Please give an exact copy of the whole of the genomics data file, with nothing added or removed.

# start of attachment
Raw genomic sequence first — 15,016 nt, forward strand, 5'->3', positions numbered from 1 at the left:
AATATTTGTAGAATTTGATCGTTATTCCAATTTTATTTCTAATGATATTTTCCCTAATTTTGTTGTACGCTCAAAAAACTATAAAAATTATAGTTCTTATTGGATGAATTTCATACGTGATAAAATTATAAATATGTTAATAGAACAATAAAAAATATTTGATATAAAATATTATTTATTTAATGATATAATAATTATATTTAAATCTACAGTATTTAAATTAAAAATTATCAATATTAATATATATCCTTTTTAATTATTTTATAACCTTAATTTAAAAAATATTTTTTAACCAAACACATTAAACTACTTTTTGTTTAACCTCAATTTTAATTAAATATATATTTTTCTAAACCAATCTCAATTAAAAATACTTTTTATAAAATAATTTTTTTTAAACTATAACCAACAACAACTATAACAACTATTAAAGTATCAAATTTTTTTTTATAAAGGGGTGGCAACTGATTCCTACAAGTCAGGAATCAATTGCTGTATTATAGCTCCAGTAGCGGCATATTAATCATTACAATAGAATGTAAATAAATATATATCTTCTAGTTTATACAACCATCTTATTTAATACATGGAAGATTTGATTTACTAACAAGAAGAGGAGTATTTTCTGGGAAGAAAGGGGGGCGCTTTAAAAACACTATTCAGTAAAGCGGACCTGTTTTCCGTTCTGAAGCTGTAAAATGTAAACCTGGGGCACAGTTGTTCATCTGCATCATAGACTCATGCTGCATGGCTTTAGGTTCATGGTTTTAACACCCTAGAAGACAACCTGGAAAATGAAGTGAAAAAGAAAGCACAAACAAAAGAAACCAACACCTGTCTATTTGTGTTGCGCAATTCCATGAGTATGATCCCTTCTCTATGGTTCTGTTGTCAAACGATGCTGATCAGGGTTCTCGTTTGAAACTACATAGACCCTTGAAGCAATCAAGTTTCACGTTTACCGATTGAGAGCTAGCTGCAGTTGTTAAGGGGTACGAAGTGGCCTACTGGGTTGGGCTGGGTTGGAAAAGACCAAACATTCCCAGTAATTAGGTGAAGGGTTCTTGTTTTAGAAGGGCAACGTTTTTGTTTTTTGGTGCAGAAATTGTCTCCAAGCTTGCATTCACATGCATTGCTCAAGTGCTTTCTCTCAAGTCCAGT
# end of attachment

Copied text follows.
Raw genomic sequence first — 15,016 nt, forward strand, 5'->3', positions numbered from 1 at the left:
AATATTTGTAGAATTTGATCGTTATTCCAATTTTATTTCTAATGATATTTTCCCTAATTTTGTTGTACGCTCAAAAAACTATAAAAATTATAGTTCTTATTGGATGAATTTCATACGTGATAAAATTATAAATATGTTAATAGAACAATAAAAAATATTTGATATAAAATATTATTTATTTAATGATATAATAATTATATTTAAATCTACAGTATTTAAATTAAAAATTATCAATATTAATATATATCCTTTTTAATTATTTTATAACCTTAATTTAAAAAATATTTTTTAACCAAACACATTAAACTACTTTTTGTTTAACCTCAATTTTAATTAAATATATATTTTTCTAAACCAATCTCAATTAAAAATACTTTTTATAAAATAATTTTTTTTAAACTATAACCAACAACAACTATAACAACTATTAAAGTATCAAATTTTTTTTTATAAAGGGGTGGCAACTGATTCCTACAAGTCAGGAATCAATTGCTGTATTATAGCTCCAGTAGCGGCATATTAATCATTACAATAGAATGTAAATAAATATATATCTTCTAGTTTATACAACCATCTTATTTAATACATGGAAGATTTGATTTACTAACAAGAAGAGGAGTATTTTCTGGGAAGAAAGGGGGGCGCTTTAAAAACACTATTCAGTAAAGCGGACCTGTTTTCCGTTCTGAAGCTGTAAAATGTAAACCTGGGGCACAGTTGTTCATCTGCATCATAGACTCATGCTGCATGGCTTTAGGTTCATGGTTTTAACACCCTAGAAGACAACCTGGAAAATGAAGTGAAAAAGAAAGCACAAACAAAAGAAACCAACACCTGTCTATTTGTGTTGCGCAATTCCATGAGTATGATCCCTTCTCTATGGTTCTGTTGTCAAACGATGCTGATCAGGGTTCTCGTTTGAAACTACATAGACCCTTGAAGCAATCAAGTTTCACGTTTACCGATTGAGAGCTAGCTGCAGTTGTTAAGGGGTACGAAGTGGCCTACTGGGTTGGGCTGGGTTGGAAAAGACCAAACATTCCCAGTAATTAGGTGAAGGGTTCTTGTTTTAGAAGGGCAACGTTTTTGTTTTTTGGTGCAGAAATTGTCTCCAAGCTTGCATTCACATGCATTGCTCAAGTGCTTTCTCTCAAGTCCAGT